IG Report: FBI Has Not Yet Destroyed Clinton Aides’ Laptops

REUTERS/Carlos Barria/File Photo
REUTERS/Carlos Barria/File

NEW YORK — Contrary to widespread reports, the FBI did not destroy any of the evidence it collected in its investigation of Hillary Clinton’s email probe, including the laptops of former Clinton chief of staff Cheryl Mills and ex-campaign staffer Heather Samuelson, according to the recently released report by the Justice Department’s internal watchdog.

In 2016, numerous news media reports cited sources saying that as part of immunity deals concluded with Mills and Samuelson, the FBI had agreed to destroy their laptops after the conclusion of its investigation because the devices likely contained classified material.

The 500-plus page report authored by the Justice Department’s Office of the Inspector General cites consent agreements for obtaining the laptops as stating that the evidence would ultimately be destroyed.

The consent agreements provided: “As soon as the investigation is completed, and to the extent consistent with all FBI policies and applicable laws, including the Federal Records Act, the FBI will dispose of the Device and any printed or electronic materials resulting from your search.”

A footnote in the report cites draft FBI talking points explaining that the agency “had agreed to destroy the laptops because the laptops contained classified information and, as such, could not be returned to the attorneys following compliance with FOIA and Federal Records Act obligations.”

The draft talking points further stated that as of October 2016 the laptops were still intact because the FBI was “under a legal obligation to preserve the laptops and other electronic media due to numerous pending FOIA requests.”

The same footnote then reveals that as of June 11, 2018, just prior to the release of the report, the FBI informed the IG’s office that the agency “still had in its possession the culling laptops and all other evidence collected during the Midyear investigation.”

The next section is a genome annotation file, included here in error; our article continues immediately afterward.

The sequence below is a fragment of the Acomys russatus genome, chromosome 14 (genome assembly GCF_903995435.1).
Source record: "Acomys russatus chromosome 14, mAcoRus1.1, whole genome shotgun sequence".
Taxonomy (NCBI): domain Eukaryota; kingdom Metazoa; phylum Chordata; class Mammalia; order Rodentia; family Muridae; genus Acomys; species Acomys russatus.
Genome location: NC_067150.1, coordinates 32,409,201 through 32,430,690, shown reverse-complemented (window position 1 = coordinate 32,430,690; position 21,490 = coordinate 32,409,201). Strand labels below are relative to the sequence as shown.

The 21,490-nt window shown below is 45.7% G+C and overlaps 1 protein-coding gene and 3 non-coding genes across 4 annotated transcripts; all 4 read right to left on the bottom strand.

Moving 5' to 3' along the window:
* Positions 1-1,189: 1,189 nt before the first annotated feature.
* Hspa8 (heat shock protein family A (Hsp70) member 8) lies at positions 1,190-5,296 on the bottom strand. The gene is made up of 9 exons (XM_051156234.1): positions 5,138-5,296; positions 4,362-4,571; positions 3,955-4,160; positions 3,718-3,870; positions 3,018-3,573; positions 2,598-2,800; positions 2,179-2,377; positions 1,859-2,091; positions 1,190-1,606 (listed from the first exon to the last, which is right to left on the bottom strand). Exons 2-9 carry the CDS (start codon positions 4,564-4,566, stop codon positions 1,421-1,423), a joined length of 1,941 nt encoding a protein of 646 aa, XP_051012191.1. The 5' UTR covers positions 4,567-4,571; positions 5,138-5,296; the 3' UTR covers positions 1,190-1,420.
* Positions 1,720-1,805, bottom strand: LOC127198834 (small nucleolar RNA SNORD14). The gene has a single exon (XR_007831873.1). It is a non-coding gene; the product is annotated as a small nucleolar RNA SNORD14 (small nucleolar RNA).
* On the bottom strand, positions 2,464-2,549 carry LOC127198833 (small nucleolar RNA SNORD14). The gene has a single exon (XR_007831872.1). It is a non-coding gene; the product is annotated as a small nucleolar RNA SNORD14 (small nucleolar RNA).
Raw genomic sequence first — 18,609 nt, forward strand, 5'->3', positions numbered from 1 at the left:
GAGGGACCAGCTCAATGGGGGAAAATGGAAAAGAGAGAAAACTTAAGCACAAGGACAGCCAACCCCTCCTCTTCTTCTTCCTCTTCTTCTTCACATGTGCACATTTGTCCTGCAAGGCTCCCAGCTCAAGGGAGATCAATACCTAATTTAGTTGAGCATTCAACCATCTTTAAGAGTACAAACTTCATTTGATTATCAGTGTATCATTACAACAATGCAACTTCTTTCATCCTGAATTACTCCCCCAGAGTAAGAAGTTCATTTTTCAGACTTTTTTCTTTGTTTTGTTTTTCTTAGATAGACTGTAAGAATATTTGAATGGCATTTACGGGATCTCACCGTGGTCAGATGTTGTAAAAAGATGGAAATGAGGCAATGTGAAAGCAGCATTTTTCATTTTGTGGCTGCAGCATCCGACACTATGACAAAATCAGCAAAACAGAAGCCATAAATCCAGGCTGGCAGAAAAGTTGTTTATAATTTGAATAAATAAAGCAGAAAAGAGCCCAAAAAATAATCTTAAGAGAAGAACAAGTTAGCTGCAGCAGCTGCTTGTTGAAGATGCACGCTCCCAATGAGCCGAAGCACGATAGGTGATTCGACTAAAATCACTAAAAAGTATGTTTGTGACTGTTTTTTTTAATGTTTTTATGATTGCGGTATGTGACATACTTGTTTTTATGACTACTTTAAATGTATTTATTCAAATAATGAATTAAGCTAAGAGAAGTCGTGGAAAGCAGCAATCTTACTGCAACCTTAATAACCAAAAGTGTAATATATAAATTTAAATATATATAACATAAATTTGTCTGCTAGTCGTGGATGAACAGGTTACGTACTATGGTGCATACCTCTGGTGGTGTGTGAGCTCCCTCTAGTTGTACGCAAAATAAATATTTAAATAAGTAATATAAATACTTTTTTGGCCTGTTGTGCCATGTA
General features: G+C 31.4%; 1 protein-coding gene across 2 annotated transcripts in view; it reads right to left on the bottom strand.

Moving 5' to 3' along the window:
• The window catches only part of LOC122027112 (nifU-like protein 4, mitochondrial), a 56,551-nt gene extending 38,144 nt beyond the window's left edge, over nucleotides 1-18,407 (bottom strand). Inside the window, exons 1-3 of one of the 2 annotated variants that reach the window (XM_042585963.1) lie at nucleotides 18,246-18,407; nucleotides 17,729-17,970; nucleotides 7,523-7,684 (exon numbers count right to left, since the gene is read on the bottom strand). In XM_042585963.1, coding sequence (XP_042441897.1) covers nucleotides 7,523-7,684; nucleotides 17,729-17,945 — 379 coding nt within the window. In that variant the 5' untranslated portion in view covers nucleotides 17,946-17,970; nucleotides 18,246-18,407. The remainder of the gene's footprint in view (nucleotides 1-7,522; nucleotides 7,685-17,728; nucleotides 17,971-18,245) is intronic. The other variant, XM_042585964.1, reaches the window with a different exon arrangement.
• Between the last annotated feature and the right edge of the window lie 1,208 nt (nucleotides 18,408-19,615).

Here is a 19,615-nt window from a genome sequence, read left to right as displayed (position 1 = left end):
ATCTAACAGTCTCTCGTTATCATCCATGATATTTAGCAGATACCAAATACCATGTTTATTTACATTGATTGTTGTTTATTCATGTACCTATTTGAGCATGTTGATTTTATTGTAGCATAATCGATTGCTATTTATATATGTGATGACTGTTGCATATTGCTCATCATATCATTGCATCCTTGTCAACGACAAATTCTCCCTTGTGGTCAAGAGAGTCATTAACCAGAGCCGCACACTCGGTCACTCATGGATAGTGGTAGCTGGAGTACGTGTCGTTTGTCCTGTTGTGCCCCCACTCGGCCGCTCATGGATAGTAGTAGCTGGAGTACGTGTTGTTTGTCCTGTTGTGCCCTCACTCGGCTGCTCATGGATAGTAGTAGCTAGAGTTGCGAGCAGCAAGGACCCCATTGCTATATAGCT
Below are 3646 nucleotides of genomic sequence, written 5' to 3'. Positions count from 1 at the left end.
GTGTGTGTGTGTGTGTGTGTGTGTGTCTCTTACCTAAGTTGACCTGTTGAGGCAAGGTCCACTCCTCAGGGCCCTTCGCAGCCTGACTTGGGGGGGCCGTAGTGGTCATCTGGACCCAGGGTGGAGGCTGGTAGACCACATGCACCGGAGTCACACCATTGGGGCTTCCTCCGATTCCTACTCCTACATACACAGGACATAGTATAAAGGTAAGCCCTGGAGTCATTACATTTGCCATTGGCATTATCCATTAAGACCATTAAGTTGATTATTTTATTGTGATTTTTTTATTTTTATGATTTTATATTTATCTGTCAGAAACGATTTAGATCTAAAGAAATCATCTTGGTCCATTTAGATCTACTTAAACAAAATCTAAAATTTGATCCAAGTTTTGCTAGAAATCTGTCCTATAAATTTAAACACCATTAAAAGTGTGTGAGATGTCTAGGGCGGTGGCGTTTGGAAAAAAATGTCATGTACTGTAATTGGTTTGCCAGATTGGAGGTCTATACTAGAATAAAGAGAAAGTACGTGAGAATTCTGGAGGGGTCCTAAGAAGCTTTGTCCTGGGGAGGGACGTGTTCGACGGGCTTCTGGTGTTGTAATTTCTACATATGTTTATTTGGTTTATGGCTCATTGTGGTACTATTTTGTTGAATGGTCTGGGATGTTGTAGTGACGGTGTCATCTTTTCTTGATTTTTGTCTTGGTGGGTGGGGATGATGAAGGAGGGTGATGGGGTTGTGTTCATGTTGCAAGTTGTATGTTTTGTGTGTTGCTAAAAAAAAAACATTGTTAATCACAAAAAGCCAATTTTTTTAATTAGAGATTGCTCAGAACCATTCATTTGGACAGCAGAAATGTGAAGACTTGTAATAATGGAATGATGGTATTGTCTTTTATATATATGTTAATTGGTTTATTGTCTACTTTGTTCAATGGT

The Midyear investigation refers to the Clinton email probe.

One part of the report implies that if a new investigation were to be opened and prosecutable evidence is found, it is possible that Mills and Samuelsson could still be held liable despite the immunity agreements, at least according to one interpretation.

The report cited two FBI prosecutors:

The Department entered into “act of production” immunity agreements with both Mills and Samuelson on June 10, 2016.  The immunity agreements provided that the government would “not … use any information directly obtained from” the culling laptops in any prosecution of either witness “for the mishandling of classified information and/or the removal or destruction of records,” pursuant to “18 U.S.C. § 793(e) and/or (f); 18 U.S.C. § 1924; and/or 18 U.S.C. § 2071.”

Therefore, Prosecutors 1 and 2 told us it was their view that the government would have been free to use in any future prosecution of Mills and Samuelson leads developed as a result of the FBI’s review of the information on the culling laptops, as well as information provided by Mills and Samuelson during their voluntary interviews.

 Aaron Klein is Breitbart’s Jerusalem bureau chief and senior investigative reporter. He is a New York Times bestselling author and hosts the popular weekend talk radio program, “Aaron Klein Investigative Radio.” Follow him on Twitter @AaronKleinShow. Follow him on Facebook.

Written with research by Joshua Klein.


Please let us know if you're having issues with commenting.